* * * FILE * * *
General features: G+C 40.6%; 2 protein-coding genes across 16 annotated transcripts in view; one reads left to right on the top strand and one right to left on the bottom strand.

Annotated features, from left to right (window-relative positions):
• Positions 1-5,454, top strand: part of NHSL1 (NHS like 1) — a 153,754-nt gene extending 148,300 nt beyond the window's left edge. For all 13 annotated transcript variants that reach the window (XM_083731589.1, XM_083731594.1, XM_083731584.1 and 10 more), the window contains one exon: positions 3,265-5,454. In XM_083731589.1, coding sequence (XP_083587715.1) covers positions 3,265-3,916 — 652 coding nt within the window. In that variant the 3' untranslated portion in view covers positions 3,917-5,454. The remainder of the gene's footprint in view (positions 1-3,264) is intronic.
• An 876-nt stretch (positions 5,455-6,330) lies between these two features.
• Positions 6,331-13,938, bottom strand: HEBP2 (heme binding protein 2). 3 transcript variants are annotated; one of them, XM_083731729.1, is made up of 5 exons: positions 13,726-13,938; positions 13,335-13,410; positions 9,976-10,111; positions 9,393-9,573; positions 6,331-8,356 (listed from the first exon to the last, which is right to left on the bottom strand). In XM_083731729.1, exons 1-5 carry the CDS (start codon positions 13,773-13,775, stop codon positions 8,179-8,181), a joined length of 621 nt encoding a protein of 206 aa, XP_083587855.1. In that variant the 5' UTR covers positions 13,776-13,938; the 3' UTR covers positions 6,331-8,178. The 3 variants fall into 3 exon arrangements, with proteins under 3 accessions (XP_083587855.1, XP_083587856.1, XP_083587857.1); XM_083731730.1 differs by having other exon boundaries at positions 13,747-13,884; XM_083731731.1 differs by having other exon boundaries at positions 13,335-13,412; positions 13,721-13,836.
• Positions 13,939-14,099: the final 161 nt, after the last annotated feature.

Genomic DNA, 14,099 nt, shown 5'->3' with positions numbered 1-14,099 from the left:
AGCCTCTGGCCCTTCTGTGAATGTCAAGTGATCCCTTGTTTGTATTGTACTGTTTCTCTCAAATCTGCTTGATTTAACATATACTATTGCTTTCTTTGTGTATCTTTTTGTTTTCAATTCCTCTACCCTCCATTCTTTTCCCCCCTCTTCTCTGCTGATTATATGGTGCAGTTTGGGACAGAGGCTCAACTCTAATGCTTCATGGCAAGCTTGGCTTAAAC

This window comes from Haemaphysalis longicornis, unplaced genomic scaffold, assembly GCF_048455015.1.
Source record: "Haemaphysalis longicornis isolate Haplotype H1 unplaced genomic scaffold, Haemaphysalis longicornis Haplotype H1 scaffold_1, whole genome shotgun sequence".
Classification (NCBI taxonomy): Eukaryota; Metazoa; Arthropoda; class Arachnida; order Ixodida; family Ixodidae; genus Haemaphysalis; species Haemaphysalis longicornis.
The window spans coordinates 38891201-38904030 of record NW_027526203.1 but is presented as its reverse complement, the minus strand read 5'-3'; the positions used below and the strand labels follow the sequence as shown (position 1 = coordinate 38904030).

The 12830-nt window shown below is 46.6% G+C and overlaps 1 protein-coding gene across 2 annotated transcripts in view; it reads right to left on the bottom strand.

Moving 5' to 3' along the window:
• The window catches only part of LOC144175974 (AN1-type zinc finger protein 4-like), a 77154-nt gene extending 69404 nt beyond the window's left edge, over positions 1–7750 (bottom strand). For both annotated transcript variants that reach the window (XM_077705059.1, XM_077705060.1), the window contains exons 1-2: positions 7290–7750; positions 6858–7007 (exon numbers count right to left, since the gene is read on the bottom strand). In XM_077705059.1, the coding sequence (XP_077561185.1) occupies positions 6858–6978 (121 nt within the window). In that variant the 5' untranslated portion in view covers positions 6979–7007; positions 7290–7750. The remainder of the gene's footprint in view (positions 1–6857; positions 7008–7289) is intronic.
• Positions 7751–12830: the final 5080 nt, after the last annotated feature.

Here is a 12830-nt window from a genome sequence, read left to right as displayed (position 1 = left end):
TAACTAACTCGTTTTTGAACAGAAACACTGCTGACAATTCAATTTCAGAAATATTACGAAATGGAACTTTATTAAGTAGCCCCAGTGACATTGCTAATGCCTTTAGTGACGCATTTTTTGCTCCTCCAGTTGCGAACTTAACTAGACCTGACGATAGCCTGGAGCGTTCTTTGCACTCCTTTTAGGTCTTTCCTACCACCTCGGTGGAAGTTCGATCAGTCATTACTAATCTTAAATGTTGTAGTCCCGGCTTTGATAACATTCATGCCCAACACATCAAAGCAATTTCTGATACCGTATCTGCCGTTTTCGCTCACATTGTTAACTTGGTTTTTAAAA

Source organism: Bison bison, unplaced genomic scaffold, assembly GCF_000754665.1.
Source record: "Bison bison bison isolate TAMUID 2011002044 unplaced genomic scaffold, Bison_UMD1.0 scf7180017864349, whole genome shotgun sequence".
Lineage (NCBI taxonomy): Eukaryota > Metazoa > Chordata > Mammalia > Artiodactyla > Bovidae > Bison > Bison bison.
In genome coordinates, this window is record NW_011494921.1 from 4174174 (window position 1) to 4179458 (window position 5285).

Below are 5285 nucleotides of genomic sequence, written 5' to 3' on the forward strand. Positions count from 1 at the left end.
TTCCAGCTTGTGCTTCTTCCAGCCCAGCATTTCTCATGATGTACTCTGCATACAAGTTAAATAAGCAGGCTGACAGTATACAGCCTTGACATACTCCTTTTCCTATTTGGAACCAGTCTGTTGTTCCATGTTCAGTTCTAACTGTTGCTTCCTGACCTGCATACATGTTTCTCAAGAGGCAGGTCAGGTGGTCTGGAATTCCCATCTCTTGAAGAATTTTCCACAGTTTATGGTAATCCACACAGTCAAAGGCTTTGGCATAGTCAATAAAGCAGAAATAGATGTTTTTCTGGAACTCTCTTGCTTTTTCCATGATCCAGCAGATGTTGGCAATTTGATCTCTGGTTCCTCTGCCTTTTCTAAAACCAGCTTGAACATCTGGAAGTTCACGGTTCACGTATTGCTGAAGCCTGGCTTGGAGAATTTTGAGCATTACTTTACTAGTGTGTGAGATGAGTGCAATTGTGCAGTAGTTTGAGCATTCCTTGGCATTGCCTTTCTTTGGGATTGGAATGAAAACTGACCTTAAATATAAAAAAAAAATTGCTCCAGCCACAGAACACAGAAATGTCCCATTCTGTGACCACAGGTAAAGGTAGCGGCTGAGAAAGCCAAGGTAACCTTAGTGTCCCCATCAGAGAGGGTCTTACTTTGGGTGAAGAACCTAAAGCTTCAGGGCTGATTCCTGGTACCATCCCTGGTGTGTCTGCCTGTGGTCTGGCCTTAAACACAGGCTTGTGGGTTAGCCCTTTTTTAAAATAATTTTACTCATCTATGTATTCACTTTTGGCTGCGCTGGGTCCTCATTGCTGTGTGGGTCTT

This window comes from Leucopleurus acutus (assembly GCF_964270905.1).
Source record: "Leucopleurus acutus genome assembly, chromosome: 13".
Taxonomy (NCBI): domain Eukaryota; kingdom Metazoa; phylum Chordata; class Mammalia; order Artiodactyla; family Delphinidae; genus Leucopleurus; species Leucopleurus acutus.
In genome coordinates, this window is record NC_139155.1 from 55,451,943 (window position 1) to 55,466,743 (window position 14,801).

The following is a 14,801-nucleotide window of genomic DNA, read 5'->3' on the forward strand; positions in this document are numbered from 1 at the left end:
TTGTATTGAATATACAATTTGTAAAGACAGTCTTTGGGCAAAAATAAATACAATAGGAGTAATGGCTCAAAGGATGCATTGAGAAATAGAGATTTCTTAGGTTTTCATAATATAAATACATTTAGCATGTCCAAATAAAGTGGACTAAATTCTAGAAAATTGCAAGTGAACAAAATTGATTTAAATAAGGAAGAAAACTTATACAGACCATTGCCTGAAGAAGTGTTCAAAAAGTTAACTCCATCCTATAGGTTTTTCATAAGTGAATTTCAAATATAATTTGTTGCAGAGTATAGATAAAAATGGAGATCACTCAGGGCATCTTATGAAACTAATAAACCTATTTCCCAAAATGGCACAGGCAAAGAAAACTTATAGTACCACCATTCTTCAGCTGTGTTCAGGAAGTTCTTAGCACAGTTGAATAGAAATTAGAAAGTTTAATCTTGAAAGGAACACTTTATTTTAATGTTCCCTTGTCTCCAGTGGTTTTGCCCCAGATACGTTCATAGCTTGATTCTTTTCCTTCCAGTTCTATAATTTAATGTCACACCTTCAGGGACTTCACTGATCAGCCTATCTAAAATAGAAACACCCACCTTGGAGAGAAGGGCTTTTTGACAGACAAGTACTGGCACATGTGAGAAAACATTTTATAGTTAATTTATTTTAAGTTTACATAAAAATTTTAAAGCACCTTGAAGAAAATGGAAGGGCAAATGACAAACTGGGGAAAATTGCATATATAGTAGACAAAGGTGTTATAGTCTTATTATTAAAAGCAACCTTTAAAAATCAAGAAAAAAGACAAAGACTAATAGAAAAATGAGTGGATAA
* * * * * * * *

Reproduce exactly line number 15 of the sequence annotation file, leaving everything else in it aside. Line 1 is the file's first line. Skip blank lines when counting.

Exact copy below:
• The window catches only part of LOC144175974 (AN1-type zinc finger protein 4-like), a 77154-nt gene extending 69404 nt beyond the window's left edge, over positions 1–7750 (bottom strand). For both annotated transcript variants that reach the window (XM_077705059.1, XM_077705060.1), the window contains exons 1-2: positions 7290–7750; positions 6858–7007 (exon numbers count right to left, since the gene is read on the bottom strand). In XM_077705059.1, the coding sequence (XP_077561185.1) occupies positions 6858–6978 (121 nt within the window). In that variant the 5' untranslated portion in view covers positions 6979–7007; positions 7290–7750. The remainder of the gene's footprint in view (positions 1–6857; positions 7008–7289) is intronic.